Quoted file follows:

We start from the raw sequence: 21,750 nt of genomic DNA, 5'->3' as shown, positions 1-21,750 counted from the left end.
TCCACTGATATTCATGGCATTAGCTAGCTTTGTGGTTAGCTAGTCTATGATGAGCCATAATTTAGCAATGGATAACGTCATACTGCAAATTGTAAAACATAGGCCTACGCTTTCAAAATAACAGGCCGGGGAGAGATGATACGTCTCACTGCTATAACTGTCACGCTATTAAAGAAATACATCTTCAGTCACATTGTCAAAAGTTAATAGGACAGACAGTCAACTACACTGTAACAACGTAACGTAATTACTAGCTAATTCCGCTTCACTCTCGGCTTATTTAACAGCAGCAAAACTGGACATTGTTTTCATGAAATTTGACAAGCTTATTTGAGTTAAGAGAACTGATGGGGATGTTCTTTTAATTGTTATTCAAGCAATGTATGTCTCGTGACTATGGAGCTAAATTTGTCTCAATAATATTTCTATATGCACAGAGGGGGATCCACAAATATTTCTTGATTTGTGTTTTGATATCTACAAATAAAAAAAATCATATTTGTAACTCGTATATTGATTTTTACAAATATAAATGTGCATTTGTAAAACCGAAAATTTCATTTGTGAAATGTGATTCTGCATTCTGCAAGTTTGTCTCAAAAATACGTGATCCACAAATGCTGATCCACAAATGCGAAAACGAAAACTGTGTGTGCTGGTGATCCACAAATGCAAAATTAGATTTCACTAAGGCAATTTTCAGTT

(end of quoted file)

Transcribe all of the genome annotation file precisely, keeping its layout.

We start from the raw sequence: 21,750 nt of genomic DNA, 5'->3' as shown, positions 1-21,750 counted from the left end.
TCCACTGATATTCATGGCATTAGCTAGCTTTGTGGTTAGCTAGTCTATGATGAGCCATAATTTAGCAATGGATAACGTCATACTGCAAATTGTAAAACATAGGCCTACGCTTTCAAAATAACAGGCCGGGGAGAGATGATACGTCTCACTGCTATAACTGTCACGCTATTAAAGAAATACATCTTCAGTCACATTGTCAAAAGTTAATAGGACAGACAGTCAACTACACTGTAACAACGTAACGTAATTACTAGCTAATTCCGCTTCACTCTCGGCTTATTTAACAGCAGCAAAACTGGACATTGTTTTCATGAAATTTGACAAGCTTATTTGAGTTAAGAGAACTGATGGGGATGTTCTTTTAATTGTTATTCAAGCAATGTATGTCTCGTGACTATGGAGCTAAATTTGTCTCAATAATATTTCTATATGCACAGAGGGGGATCCACAAATATTTCTTGATTTGTGTTTTGATATCTACAAATAAAAAAAATCATATTTGTAACTCGTATATTGATTTTTACAAATATAAATGTGCATTTGTAAAACCGAAAATTTCATTTGTGAAATGTGATTCTGCATTCTGCAAGTTTGTCTCAAAAATACGTGATCCACAAATGCTGATCCACAAATGCGAAAACGAAAACTGTGTGTGCTGGTGATCCACAAATGCAAAATTAGATTTCACTAAGGCAATTTTCAGTT